Hearty Beef & Sausage Ragù
This post may contain affiliate links. As an Amazon Associate I earn from qualifying purchases. Please read my disclosure policy.
If you were to select the monarch of the vast world of pasta sauce, it would hands down have to be Hearty Beef & Sausage Ragù. A Ragù is Bolognaise done right!
A gorgeous, glossy and rich tomato sauce that is enhanced with bold wine, plenty of onions, sweet garlic, fragrant basil, and a hint of high quality olive oil, Hearty Beef & Sausage Ragù is Italian-American Sunday gravy if ever there was…
In an Italian ragù, ground beef is always supplemented with pork because pork is sweeter and fattier and has a better texture. In this recipe, I use fresh Italian pork sausage.
Is a homemade Beef & Sausage Ragù better than jarred sauce?
This made-from-scratch Ragù is worth getting enthusiastic about. It trounces anything ‘jar.’ Sorry folks, but you cannot argue that point, at least not with me. This method is galaxies beyond the jarred spaghetti sauces we are all familiar with.
This approach is low and slow. I recommend a large, heavy Dutch oven. This recipe involves caramelization. Canned tomatoes and dried pasta are better than fresh in both categories. Pork is the meat of choice.
Cooking every ingredient completely before adding the next lets each one impart its full flavor profile to the finished product.
What are the best ingredients for a Beef & Sausage Ragù?
As for the wine, add only what you would also drink. And because ingredients matter, when it comes to the sausage, I keep it simple yet flavorful and select a quality Italian pork sausage but avoid a product with fillers. Consult your grocer’s butcher about all-natural sausages which use pork and no fillers.
Choose a quality ground beef with at least 20% fat content. Much of this is going to render out anyway. For a little over a year now, I have been ordering from Farm Foods. Their quality is SUPERIOR, their customer service bar none. One shipment fills my chest freezer for months.
Hearty Beef & Sausage Ragù makes a fantastic sauce for homemade pappardelle or penne, and a seriously show-stopping Lasagna, too.
What are San Marzano tomatoes and should I try to use them?
Canned tomato paste and canned San Marzano tomatoes are both cooked during the preservation process, and that gives them a desirable, hyper-intense quality that some food scientists identify as umami.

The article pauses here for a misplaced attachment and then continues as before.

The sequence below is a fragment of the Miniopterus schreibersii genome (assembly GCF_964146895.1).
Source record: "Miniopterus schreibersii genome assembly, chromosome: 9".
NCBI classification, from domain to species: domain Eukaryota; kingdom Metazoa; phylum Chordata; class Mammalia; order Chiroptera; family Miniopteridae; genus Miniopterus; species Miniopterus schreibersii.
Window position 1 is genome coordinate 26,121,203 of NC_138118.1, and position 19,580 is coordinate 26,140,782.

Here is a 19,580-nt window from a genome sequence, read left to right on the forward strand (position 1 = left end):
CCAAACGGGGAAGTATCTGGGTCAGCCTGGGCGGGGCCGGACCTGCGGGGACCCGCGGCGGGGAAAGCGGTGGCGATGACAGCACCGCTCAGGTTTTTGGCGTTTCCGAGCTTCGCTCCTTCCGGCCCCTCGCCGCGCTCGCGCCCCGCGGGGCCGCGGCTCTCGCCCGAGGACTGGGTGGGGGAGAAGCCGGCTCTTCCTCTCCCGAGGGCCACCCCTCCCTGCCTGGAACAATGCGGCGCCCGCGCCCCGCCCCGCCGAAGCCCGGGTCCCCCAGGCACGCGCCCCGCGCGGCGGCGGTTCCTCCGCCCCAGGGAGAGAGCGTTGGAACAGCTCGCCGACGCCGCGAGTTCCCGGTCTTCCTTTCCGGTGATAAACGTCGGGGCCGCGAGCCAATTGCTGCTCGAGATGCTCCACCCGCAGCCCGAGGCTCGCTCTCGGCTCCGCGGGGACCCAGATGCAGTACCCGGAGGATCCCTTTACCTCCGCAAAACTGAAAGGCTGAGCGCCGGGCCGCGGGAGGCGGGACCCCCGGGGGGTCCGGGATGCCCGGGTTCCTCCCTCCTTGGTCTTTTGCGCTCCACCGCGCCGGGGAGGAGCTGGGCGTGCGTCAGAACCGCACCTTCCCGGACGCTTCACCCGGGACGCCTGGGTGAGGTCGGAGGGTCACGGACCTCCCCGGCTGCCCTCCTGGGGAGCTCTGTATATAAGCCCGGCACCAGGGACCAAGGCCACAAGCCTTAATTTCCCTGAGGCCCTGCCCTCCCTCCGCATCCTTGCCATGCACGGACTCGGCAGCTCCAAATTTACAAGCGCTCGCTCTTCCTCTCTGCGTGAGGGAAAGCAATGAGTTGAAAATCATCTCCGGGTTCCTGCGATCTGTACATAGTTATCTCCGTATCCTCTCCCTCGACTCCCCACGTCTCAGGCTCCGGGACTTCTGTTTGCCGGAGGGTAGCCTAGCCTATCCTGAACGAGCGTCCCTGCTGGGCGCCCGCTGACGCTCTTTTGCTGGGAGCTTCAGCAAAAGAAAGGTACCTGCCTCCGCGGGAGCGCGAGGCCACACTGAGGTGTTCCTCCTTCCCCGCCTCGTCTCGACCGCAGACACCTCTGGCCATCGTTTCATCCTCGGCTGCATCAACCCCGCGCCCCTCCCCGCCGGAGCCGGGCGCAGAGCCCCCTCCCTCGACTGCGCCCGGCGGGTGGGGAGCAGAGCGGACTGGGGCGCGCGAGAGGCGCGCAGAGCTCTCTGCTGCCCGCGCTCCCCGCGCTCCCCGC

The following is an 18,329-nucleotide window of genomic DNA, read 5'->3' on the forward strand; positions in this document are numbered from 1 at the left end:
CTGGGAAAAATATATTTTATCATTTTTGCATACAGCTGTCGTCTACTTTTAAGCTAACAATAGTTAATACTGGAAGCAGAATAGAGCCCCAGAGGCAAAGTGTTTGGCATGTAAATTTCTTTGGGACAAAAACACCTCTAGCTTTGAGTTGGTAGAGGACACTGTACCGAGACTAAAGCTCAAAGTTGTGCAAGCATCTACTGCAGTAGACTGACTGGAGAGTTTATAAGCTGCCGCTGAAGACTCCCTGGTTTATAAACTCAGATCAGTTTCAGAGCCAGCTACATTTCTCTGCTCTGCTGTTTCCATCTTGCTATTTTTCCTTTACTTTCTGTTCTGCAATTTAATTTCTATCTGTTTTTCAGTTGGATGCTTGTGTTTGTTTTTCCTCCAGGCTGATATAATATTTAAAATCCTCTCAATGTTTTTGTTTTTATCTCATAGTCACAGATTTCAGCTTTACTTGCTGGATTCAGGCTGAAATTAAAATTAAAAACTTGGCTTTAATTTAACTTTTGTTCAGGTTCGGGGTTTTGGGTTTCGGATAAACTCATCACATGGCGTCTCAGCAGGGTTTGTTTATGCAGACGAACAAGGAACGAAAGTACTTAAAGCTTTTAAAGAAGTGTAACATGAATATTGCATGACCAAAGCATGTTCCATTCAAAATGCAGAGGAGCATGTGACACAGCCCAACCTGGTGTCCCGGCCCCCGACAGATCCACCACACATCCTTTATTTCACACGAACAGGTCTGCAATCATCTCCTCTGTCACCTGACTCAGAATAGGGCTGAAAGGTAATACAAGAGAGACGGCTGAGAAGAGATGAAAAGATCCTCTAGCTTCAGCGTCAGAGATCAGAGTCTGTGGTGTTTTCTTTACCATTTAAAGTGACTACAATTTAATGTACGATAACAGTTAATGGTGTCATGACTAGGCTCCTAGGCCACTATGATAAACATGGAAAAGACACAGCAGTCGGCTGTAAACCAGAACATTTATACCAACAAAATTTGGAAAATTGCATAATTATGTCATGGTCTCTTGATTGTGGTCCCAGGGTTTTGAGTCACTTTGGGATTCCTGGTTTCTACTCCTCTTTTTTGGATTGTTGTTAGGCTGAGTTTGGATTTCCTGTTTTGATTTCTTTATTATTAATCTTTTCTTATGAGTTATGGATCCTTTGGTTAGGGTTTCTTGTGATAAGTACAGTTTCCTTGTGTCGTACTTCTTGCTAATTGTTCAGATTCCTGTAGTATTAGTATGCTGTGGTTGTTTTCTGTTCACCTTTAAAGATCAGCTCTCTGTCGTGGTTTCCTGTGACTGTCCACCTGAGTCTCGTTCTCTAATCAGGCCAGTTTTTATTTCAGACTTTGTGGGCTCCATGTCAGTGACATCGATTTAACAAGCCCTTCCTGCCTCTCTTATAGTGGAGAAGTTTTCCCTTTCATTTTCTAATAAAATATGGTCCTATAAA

Try if you can to find REAL San Marzano tomatoes (these are my favorites) with the European Union’s Denominazione d’Origine Protetta seal. They will likely cost a bit extra but are entirely worth the expense. I purchase several cans at once because they are generally a better price in quantity versus just a single can. Given this recipe for example uses two+ of the 28 ounce cans alone, it makes sense.
Having been grown, processed, and canned local to the fields they are grown in, earns the tomatoes that Denominazione d’Origine Protetta seal. They have the advantage of always being fully ripe and packed in a maximum-quality purée.
All images and text ©Jenny DeRemer for Not Entirely Average, LLC
Hearty Beef & Sausage Ragù
- 1 large sweet onion, chopped, about 1 cup
- 2 to 3 cloves garlic, rough chopped
- ¼ cup quality olive oil I am using Thea
- 1 pound high quality 80/20 ground beef
- 2 to 3 links high quality Italian sausage, casings removed and broken into large chunks
- ½ cup dry red wine
- 2 28oz cans whole San Marzano tomatoes in puree, plus I am using Strianese brand
- 1 14oz can whole San Marzano tomatoes in puree
- 2 6oz cans tomato paste
- 2 to 3 tablespoons granulated sugar
- 1 tablespoon leaf oregano, crumbled
- 1 tablespoon leaf basil, crumbled
- 1 tablespoon Kosher salt
- ½ teaspoon freshly cracked black pepper
- ¼ cup freshly grated Parmesan cheese
- Sauté onion and garlic in olive oil over moderate heat until soft. Add both beef and sausage crumbles and brown well, stirring frequently.
- Pour off all but 2 tablespoons of the fat from the pot. Return pot to moderate heat and deglaze pan with the red wine. Cook until almost all of the wine is evaporated.
- Return pot with meat mixture to heat. Add the tomato paste and cook over moderate heat until paste begins to brown, about 5 to 8 minutes. Add the tomatoes and their juices, reduce heat to simmer, and cook 10 minutes more.
- To the pot add the sugar, oregano, basil, salt, and pepper. Simmer low, uncovered, stirring frequently to ensure no sticking for 45 minutes or until sauce thickens, about 1 hour. The tomatoes will break down during the cook and stirring will hasten this process.
- Stir in Parmesan cheese before serving.
- Serve with a bright red wine and pass crusty bread with quality olive oil.